Marathons are like buses, just when you least expect it, two come along at once, or at least that’s how it feels at the moment.
No sooner was London over I was getting ready for Edinburgh and it’s safe to say training has been a lot harder than I thought. In my naivety I assumed that I’d happily toodle between London and Edinburgh is a fug of self-confidence and awareness that I’m an awesome marathon runner, never did I realise the truth swayed between self-doubt, exhaustion and the post-marathon blues.
Let’s deal with each in turn:
Self-doubt – I find that running is a regular battle between my head, my heart and my legs, some days it’s easy, some days it’s hard and on even better days it makes your heart sing. Post-London it’s been hard, hard to run, hard to fight the “I can’t run demons” and hard to keep going. For some reason Edinburgh seems like a bloody great mountain after I’ve already climbed a bloody great mountain and that’s kicked my self-doubt into overdrive. For the first time ever I’ve battled some really hard runs and have even resorted to ringing Tommy to come pick me up when I let the demons win. I started to worry that I’d lost the ability and desire to run and for some reason wasn’t going to be able to run Edinburgh. Yesterday’s run started off badly, my thigh ached, my glutes ached, I didn’t think I’d make it to 3 miles never mind 19, I wanted to call my dad and get him to pick me up, I said I was going to defer Edinburgh. I basically bitched and moaned my way through the first 13 miles and poor Tommy had to listen to me all the way, until suddenly I realised I was running and it was okay, my pace was marginally slower than London but as I ran I started to leave my self-doubt behind and remembered that running is no more than putting one foot in front of the other and distance running is just repeating that over and over again. In the end I beat that 19 miles and ran, yes it sucked, yes the hills were hard, but I did it!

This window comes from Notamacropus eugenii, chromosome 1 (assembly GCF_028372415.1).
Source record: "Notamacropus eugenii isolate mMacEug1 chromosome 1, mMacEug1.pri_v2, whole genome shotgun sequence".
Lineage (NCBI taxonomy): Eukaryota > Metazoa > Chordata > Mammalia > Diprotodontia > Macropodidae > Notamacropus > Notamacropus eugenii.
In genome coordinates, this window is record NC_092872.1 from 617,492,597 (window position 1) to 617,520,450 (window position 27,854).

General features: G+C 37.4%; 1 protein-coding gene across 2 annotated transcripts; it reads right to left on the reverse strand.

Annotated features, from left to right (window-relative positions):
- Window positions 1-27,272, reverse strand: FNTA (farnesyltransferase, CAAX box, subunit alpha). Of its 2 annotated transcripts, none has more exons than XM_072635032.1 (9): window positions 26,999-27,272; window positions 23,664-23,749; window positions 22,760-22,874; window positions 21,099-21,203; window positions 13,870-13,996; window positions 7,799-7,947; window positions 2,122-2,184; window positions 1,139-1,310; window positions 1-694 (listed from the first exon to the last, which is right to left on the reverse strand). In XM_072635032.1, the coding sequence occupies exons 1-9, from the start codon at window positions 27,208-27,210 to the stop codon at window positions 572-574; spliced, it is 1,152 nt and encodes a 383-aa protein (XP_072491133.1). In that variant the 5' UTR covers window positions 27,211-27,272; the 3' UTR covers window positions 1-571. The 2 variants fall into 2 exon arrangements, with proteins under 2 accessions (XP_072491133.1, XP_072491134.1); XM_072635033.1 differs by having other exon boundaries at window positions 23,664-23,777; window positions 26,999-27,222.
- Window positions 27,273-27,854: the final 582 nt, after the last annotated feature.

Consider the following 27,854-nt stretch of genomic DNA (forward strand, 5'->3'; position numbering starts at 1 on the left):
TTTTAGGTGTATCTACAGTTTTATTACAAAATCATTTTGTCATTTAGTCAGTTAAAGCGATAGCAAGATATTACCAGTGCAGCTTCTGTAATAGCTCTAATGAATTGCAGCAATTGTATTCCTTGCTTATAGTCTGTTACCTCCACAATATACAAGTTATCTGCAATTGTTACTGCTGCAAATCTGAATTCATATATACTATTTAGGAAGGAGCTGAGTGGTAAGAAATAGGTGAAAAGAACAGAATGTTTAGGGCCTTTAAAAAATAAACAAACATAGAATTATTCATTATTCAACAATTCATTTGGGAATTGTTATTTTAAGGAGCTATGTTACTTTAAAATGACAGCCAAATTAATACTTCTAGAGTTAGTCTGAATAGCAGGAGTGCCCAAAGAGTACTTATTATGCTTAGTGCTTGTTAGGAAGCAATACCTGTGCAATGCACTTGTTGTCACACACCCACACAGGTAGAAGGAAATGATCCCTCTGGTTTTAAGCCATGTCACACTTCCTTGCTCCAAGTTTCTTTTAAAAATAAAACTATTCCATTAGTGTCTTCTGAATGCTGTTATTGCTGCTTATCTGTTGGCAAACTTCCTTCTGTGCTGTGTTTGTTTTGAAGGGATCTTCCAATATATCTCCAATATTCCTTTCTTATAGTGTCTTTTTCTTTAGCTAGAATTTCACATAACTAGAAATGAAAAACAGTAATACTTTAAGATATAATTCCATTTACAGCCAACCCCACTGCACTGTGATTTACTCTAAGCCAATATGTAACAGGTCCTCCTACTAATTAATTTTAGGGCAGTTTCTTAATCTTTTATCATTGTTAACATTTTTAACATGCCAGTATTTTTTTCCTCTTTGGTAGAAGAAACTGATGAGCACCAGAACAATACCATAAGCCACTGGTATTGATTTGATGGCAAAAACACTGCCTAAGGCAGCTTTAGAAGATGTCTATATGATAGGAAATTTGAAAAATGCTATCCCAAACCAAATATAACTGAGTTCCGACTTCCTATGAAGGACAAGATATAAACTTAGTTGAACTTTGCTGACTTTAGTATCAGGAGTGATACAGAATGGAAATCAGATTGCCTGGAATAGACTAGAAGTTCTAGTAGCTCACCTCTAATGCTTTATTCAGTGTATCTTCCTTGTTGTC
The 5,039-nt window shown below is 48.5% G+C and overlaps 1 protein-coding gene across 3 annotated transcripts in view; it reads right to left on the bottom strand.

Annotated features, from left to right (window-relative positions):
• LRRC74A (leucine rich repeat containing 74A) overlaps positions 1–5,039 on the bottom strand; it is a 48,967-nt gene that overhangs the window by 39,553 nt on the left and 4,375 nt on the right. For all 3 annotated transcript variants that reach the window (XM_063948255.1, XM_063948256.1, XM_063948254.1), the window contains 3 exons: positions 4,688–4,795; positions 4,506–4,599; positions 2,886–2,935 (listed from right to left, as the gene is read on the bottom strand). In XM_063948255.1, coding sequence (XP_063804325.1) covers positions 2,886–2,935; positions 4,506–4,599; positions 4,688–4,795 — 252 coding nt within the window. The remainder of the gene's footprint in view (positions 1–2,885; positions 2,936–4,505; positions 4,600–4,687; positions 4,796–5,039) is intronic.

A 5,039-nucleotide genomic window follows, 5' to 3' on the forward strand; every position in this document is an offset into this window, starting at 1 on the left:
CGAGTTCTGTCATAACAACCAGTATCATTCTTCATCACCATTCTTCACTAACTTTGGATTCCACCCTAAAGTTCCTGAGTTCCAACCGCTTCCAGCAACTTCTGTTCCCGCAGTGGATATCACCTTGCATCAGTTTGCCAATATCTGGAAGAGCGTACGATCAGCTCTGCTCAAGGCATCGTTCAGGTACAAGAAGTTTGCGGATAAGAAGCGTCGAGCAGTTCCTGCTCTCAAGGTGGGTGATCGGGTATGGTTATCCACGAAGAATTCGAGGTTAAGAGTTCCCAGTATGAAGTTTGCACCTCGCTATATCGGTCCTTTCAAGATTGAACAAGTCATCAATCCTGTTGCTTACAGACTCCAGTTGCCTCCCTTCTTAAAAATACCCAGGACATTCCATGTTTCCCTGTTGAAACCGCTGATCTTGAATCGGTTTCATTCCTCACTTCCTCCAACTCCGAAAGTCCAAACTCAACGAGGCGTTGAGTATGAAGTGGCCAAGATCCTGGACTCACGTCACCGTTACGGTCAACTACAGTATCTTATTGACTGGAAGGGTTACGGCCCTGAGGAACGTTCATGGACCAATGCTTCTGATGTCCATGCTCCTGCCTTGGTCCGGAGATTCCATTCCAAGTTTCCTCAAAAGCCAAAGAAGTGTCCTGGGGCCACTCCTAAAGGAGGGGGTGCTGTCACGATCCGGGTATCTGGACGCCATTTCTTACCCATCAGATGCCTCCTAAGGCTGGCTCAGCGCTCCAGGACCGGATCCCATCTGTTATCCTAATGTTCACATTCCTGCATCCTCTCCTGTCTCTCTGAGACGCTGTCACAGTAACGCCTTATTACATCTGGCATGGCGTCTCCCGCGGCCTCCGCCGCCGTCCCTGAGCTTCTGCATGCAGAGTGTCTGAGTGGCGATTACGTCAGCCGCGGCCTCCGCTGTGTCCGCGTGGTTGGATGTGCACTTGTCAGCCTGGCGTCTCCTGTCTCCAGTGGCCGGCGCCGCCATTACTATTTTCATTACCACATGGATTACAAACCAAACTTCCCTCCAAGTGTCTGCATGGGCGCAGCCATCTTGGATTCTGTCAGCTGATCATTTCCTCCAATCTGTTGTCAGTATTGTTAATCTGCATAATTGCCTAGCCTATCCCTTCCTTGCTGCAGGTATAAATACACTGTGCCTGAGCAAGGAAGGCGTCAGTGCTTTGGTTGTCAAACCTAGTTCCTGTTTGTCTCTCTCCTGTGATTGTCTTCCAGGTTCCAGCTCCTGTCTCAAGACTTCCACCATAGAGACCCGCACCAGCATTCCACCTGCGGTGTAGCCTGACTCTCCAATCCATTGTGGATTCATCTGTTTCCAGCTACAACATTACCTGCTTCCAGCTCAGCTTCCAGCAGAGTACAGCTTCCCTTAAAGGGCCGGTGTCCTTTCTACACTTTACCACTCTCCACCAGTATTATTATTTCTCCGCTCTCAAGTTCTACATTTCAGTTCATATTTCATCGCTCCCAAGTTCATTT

Exhaustion – as a novice marathon runner I hadn’t realised just how exhausted you feel when you run a marathon. It’s odd because it took a good week or so for the exhaustion to hit, suddenly everything felt heavy, tired and both physically and mentally knackered. It’s safe to say it’s taken a good week or two to recover from the wave of exhaustion that hit which allowed the self-doubt to creep in at a time when I needed to carry on building endurance and finishing off my Edinburgh plan (and you know I like a good plan).
Post-marathon blues – this was a bit of a surprise for me and something I hadn’t really expected. If you think about it sensibly it’s perfectly normal to experience some blues, you’ve spent months training, you panic, you worry, you laugh, you cry and then in 4:34:56 it’s all over, your plan tells you not to run but by this stage running is a big part of your life so you carry on. At some point the blues are going to hit and when they hit me it was at the same time as full-on exhaustion and full-on self-doubt which means it became a bit of a self-perpetuating cycle of doubt, exhaustion and blues.
Whilst the last couple of weeks have been tough and at times I’ve wanted to wimp out and get off the carousel, I’m now through the other side and after conquering yesterday I know that I’m going to conquer Edinburgh (I’ll do anything for a good tech top and a medal!).
Edinburgh may not be pretty but you know what?! I run marathons, this tough old bird is just going to keep repeating “suck it up buttercup” and succeed. Then it’s time to briefly breathe before starting to prepare for New York in November as well as having a couple of months of running with friends and enjoying every step and run.
Watch this space because this girl isn’t giving up anytime soon!